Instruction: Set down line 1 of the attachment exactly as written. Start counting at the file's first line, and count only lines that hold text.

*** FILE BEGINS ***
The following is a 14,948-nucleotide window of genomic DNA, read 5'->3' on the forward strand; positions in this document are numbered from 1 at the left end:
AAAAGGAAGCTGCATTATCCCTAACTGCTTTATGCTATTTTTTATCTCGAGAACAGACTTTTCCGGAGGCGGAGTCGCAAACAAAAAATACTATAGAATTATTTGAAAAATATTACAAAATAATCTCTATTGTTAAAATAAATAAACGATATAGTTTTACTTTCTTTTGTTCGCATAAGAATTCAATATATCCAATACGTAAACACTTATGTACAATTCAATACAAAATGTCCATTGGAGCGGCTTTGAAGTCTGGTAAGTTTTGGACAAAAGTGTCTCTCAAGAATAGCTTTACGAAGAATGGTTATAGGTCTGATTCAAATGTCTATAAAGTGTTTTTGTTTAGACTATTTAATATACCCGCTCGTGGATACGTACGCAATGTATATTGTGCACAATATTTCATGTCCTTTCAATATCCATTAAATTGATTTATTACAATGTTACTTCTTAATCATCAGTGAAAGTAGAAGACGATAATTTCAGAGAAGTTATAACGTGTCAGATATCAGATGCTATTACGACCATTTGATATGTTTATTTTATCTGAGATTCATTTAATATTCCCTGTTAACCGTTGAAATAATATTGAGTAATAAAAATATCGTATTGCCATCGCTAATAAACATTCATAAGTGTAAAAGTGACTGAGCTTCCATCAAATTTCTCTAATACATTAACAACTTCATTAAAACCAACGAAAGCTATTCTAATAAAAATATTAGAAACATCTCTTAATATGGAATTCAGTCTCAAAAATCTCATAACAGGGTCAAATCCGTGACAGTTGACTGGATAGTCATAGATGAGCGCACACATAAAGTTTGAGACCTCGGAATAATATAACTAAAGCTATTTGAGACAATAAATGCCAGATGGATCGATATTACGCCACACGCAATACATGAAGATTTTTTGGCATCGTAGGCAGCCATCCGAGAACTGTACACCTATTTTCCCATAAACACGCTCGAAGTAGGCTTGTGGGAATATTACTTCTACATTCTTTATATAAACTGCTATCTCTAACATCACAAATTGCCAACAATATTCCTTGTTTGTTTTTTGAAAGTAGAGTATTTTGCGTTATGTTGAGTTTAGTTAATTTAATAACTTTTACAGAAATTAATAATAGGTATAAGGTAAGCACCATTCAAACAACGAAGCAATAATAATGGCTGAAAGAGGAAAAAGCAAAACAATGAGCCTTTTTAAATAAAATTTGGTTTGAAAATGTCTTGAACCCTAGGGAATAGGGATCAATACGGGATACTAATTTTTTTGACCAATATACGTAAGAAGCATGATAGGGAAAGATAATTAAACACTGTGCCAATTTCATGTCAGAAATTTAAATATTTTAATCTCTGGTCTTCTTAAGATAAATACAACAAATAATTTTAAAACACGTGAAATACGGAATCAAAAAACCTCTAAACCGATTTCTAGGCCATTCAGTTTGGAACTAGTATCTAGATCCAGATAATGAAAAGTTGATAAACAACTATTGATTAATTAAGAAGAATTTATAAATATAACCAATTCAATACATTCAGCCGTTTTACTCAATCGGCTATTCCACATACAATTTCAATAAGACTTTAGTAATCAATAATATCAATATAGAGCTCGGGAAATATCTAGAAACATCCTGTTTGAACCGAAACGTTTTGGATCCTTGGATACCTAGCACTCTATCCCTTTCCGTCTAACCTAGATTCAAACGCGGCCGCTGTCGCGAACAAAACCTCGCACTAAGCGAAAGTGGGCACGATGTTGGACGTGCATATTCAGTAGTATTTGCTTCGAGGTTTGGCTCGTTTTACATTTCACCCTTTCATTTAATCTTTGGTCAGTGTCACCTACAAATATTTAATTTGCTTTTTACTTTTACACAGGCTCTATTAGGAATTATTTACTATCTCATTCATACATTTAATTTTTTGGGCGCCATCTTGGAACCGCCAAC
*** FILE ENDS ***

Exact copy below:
The following is a 14,948-nucleotide window of genomic DNA, read 5'->3' on the forward strand; positions in this document are numbered from 1 at the left end: